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I don't know the name of David Lindsay-Abaire's literary agent, but I'm guessing he sports twin horns and a pointy tail and carries around a pitchfork. How else can we explain why the playwright's quirky, funny but regrettably slight play Kimberly Akimbo is receiving such a stunningly first-rate production in its world premiere?
How stunningly first-rate? The director is David Petrarca, resident director at Chicago's Goodman Theatre, one of the most respected regional theaters in the country. The scenic designer is Robert Brill, one of the most respected names in his profession (he supplied the visuals for the latest revival of Cabaretalong with a bunch of other awesome stuff). Costume designer Martin Pakledinaz won a Tony Award last year for Kiss Me Kate. Lighting designer Brian MacDevitt and sound designer Bruce Ellman have glittering New York credentials. Couple that with a cast that has apparently worked everywhere, along with the fact that South Coast Repertory—which ranks second to none in terms of working with emerging playwrights—commissioned and developed the piece, and you get the sense that a lot of people think this 31-year-old New York-based playwright is going places.
And I'm sure he is. But even with all the top-shelf talent (or maybe because of that talent), Kimberly Akimboseems undercooked and irrelevant. It looks and flows wonderfully, but scriptwise, this play is hard to care about. Which is very odd and more than slightly disappointing because Kim, the play's central character, is the type of person even someone with a heart the size of a pebble should care about: she's a 16-year-old girl trapped in the body of a 70-year-old woman. And she's getting exponentially older by the second. She suffers from progeria, a rare disease that causes people to age up to seven times the normal rate.
While amusing at times, delightfully vulgar at others and poignant on occasion, Kimberly Akimbonever adds up to much. It can't seem to make up its mind: Does it want to be the latest in a long line of caustic, foul-mouthed, faux-surreal looks at a screwed-up American family à la Nicky Silver, or a bizarre After School Special meets Harold and Maudethat postulates even a 16-year-old with the body of a 70-year-old can find love in high school? Lindsay-Abaire opts for both, and the net result feels as uneasy as one would expect.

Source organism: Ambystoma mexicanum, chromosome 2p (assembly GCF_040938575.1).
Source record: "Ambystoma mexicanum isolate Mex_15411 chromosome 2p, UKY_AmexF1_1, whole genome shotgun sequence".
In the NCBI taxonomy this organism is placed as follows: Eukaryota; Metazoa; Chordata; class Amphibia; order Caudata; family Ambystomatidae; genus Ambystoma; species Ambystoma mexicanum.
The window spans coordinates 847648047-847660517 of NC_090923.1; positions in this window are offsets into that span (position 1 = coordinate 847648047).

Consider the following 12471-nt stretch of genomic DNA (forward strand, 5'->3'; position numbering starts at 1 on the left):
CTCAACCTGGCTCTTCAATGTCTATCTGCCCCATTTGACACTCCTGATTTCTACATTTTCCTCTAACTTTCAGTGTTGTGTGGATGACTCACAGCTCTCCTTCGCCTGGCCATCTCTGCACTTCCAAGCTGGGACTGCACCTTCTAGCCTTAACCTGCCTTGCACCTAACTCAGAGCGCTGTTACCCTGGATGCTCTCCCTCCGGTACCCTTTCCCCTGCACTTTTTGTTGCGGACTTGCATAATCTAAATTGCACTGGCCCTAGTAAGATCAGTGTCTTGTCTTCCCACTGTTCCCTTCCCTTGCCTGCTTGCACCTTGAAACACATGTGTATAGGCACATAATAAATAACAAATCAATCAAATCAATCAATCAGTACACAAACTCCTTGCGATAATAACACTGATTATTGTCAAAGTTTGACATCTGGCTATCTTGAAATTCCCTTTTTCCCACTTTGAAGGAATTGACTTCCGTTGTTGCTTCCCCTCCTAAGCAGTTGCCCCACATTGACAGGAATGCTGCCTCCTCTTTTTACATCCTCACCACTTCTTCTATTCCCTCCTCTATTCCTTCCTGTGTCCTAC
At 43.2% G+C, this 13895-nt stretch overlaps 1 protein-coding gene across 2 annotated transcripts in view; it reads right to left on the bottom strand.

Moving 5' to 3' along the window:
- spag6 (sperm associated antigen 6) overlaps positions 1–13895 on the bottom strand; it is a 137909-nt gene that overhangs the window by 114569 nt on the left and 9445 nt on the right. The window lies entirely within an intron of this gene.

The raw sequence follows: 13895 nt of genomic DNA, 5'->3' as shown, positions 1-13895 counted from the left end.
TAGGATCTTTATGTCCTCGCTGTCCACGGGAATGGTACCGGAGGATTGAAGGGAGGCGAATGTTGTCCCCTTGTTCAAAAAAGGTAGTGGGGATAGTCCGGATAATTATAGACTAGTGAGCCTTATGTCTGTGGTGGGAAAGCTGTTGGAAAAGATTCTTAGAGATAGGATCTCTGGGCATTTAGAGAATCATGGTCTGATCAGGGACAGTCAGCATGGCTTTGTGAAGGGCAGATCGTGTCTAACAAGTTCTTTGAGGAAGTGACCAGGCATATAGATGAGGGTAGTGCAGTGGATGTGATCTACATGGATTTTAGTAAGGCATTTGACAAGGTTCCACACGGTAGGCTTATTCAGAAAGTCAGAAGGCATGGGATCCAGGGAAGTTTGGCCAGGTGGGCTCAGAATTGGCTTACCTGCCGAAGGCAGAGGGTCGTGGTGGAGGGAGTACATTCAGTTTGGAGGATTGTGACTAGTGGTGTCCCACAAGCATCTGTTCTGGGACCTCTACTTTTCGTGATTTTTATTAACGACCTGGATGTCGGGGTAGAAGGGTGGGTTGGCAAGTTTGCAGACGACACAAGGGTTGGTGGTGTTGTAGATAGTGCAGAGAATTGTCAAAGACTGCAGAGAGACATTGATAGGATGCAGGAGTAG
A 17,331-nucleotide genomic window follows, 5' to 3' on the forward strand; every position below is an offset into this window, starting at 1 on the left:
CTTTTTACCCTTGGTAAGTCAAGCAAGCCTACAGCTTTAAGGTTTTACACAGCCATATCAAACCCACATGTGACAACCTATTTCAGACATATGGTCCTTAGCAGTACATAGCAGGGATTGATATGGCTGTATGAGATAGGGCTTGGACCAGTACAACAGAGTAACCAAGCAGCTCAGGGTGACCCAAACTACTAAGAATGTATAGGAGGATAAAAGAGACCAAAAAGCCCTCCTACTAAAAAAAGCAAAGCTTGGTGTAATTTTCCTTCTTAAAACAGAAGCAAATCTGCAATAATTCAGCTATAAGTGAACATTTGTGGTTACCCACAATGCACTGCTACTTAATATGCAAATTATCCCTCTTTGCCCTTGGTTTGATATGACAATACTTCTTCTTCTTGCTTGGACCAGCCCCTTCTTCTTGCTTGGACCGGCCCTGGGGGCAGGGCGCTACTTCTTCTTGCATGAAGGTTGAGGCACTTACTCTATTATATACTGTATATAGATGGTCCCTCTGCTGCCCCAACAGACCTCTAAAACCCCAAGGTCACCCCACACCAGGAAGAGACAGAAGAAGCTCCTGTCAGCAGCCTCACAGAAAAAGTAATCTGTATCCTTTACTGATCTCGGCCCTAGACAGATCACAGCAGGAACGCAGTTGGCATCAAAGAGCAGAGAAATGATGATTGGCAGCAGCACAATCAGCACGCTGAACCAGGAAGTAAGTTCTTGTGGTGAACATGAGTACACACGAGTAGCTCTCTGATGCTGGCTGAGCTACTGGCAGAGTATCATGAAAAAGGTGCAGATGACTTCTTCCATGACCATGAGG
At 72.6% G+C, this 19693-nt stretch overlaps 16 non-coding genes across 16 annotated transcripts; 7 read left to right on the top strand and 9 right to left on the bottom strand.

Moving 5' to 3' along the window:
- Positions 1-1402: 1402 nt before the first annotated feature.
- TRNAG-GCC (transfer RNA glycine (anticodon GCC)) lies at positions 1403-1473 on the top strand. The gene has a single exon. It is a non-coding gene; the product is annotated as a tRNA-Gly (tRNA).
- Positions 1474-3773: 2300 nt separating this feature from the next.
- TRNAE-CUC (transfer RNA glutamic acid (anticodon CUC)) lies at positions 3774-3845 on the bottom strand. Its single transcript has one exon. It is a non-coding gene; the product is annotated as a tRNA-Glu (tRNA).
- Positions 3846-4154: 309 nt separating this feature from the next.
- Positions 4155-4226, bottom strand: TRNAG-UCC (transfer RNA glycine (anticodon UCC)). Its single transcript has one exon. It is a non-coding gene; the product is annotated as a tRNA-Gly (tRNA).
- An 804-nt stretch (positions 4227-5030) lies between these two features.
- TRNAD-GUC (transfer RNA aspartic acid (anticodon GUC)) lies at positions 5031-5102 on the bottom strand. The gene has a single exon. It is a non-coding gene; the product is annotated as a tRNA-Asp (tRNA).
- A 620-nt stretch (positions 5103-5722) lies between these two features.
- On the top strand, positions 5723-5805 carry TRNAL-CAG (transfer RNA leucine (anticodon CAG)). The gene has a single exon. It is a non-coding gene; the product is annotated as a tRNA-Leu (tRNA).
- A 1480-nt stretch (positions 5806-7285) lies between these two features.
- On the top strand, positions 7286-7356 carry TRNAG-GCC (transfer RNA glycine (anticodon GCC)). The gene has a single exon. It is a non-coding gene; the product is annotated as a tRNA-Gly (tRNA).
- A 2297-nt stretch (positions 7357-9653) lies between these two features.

Basically, Kimberly Akimbois a coming-of-age tale about a teenage girl named Kimberly (a finely drawn Marylouise Burke) who bears one of the most brutal crosses imaginable. But, this being the early 21st century and this being a play, it's only natural that Kimberly is the most normal member of her family. Her mother, Pattie (a very strong and nastily comic Ann Dowd), is a bitter, vulgar woman expecting her second child. Unable to wipe her own ass because of carpal tunnel syndrome and convinced she is dying of cancer, Pattie spends her restless nights talking into a tape recorder in order to give her unborn child the real scoop on the family it will soon join. Kim's father, Buddy (Steven Flynn), works as the guy inside the booth at the local Chevron; he's also a drunk who lacks a backbone. Her aunt, Debra (a far too youthful-looking Joanna P. Adler), is some sort of subversive misfit who lives in the woods and steals mailboxes.
While her family isn't shy about talking about its disappointments and regrets, the one thing Kim's family never seems to talk about is its biggest disappointment: her. While everyone is making plans for the future—Mom and Dad are expecting a beautiful new baby, Aunt Debra has a harebrained scheme to get to Miami—the only one not talking about it is Kim because her body comes closer and closer to falling apart every day. By structuring the family dynamic this way, Lindsay-Abaire comes close to making a rather profound point about how easily we relegate the old and the frail to second-class citizenry and consider them dead long before they're actually gone. Some would claim this is nothing short of a sin against life. But they're probably old anyway, so who cares?
The introduction of Jeff (John Gallagher Jr.), a fellow high school student with a severe nerd streak, changes those stakes irrevocably. Kimberly is an outcast because of her disease; Jeff is an outcast because he is a geek. Will love flourish between these two lonely souls? Will Pattie and Buddy give birth to a normal child? Will Debra ruin everything with her wayward ways? And what dark secrets are truly lurking in these closets? Stay tuned.
Lindsay-Abaire certainly has the talent to craft some brutally funny one-liners and has a certain facility with dialogue, but he fritters away too much time on insipid tangents. From the intricacies of hobgoblin hit points, Jeff's penchant for on-the-spot anagrams and Debra's scheme to forge a bunch of stolen checks, the play often feels unnecessarily convoluted by details or personality quirks that only the playwright seems to think are important.
The most frustrating aspect of Kimberly Akimbois its lack of substance, particularly in its rambling first act. While Petrarca delivers a uniquely stylized and fluid sense of direction, what's happening onstage is far less interesting than how it's happening. The ideas are certainly all valid—live life to its fullest, those closest to death are the ones who most realize how precious every moment is—but they're too often delivered in a too pedestrian or too bizarre fashion to carry much impact.
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